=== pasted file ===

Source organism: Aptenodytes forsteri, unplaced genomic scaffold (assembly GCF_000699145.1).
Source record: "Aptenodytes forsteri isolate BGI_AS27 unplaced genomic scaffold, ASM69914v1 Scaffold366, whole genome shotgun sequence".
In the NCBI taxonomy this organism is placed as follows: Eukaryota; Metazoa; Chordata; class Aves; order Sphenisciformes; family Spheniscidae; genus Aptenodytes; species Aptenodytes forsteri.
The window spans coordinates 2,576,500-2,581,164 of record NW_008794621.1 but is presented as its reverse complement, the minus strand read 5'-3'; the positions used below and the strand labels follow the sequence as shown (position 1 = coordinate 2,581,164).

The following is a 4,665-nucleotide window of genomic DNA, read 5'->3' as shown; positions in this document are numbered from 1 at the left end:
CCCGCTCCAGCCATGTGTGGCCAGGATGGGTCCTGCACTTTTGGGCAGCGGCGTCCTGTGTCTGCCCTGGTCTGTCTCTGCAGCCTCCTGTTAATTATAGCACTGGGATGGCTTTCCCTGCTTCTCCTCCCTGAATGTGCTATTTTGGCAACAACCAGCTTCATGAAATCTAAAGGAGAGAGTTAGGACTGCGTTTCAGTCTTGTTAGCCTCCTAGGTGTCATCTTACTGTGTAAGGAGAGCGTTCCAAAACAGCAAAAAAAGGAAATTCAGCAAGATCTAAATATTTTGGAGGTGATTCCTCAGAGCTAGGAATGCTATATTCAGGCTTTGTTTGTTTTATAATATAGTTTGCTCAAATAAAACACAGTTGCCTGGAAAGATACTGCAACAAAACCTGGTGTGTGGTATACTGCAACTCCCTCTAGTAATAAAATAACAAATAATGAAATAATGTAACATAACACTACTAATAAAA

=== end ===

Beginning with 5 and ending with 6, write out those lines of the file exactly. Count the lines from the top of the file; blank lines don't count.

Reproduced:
The following is a 4,665-nucleotide window of genomic DNA, read 5'->3' as shown; positions in this document are numbered from 1 at the left end:
CCCGCTCCAGCCATGTGTGGCCAGGATGGGTCCTGCACTTTTGGGCAGCGGCGTCCTGTGTCTGCCCTGGTCTGTCTCTGCAGCCTCCTGTTAATTATAGCACTGGGATGGCTTTCCCTGCTTCTCCTCCCTGAATGTGCTATTTTGGCAACAACCAGCTTCATGAAATCTAAAGGAGAGAGTTAGGACTGCGTTTCAGTCTTGTTAGCCTCCTAGGTGTCATCTTACTGTGTAAGGAGAGCGTTCCAAAACAGCAAAAAAAGGAAATTCAGCAAGATCTAAATATTTTGGAGGTGATTCCTCAGAGCTAGGAATGCTATATTCAGGCTTTGTTTGTTTTATAATATAGTTTGCTCAAATAAAACACAGTTGCCTGGAAAGATACTGCAACAAAACCTGGTGTGTGGTATACTGCAACTCCCTCTAGTAATAAAATAACAAATAATGAAATAATGTAACATAACACTACTAATAAAA